Maximus

From Maximus I learned self-government, and not to be led aside by anything; and cheerfulness in all circumstances, as well as in illness; and a just mixture in the moral character of sweetness and dignity to do what was set before me. I observed that everybody believed that he thought as he spoke, and that in all that he did he never had any bad intention; and he never showed amazement and surprise, and was never in a hurry, and never put off doing a thing, nor was perplexed nor dejected, nor did he ever laugh to disguise his aggravation, nor, on the other hand, was he ever passionate or suspicious. He was accustomed to do acts of beneficence and was ready to forgive, and was free from all falsehood; and he presented the appearance of a man who could not be diverted from right rather than of a man who had been improved. I observed, too, that no man could ever think that he was despised by Maximus, or ever venture to think that himself a better man. He had also the art of being humorous in an agreeable way.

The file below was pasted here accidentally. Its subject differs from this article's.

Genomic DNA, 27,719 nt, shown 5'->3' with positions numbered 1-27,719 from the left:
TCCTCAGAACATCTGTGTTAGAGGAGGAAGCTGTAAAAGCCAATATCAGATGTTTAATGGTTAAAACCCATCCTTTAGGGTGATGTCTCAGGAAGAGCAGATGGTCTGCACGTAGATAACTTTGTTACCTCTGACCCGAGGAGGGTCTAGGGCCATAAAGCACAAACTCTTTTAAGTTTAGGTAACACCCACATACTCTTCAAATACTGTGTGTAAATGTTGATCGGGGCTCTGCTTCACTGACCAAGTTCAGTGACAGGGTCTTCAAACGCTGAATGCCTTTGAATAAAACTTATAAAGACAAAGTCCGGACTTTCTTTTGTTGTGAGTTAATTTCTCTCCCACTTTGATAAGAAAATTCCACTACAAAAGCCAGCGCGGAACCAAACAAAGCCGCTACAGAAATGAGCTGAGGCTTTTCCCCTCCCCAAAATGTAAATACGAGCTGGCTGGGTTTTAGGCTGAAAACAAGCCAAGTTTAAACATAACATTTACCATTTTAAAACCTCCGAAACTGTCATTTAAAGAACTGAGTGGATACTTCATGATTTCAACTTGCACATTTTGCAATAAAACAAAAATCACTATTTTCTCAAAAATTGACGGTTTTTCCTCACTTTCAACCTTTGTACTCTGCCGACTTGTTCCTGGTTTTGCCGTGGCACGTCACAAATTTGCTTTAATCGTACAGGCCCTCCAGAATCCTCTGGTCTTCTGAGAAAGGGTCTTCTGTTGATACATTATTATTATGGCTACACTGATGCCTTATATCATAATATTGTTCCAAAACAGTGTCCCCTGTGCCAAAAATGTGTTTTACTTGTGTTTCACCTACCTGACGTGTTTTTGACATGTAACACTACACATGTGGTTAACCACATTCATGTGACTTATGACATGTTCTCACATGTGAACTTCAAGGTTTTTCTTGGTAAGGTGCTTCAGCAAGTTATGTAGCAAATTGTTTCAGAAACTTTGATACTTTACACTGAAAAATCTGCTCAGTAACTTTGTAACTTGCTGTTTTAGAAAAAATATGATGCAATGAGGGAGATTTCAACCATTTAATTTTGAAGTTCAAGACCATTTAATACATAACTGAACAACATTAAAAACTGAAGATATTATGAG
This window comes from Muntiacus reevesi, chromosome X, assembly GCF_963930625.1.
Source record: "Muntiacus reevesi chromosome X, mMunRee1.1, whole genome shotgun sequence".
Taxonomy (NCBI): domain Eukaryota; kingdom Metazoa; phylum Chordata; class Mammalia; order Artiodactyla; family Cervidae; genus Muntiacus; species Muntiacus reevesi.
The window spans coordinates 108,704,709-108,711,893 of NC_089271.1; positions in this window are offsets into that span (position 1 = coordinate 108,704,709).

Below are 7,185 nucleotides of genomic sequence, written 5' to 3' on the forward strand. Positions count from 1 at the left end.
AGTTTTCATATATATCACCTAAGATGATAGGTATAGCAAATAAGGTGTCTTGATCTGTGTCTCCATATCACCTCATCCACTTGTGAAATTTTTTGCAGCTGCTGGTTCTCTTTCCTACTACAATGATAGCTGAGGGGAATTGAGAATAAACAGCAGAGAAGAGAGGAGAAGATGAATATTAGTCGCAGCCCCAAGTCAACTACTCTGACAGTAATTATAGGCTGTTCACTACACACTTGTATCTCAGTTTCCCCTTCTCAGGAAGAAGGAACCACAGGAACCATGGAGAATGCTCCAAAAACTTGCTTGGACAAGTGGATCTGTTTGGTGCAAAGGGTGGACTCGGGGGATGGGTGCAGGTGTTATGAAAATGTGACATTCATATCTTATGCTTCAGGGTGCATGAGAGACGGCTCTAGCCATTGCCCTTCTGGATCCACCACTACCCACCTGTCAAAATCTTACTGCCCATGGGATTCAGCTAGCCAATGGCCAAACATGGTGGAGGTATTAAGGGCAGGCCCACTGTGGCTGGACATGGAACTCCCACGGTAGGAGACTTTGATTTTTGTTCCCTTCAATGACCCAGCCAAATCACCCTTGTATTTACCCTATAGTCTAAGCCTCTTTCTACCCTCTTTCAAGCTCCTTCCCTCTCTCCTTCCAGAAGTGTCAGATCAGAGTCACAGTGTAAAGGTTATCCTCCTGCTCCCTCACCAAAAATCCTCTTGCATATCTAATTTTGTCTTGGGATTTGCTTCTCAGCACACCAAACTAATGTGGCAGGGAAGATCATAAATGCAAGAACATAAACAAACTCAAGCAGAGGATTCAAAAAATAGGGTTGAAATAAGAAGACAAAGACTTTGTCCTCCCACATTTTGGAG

Marcus Aurelius, The Meditations, I:15

There are few figures like Maximus alive today. Where do we find them?

I think many of them are found in our resolute, obedient, and loyal enlisted force.  They do their required tasks without fanfare and drama.  Their stiff upper lips are tribute to their virtue.

There are surely other figures in the mold of Maximus in the world.  Where are they?

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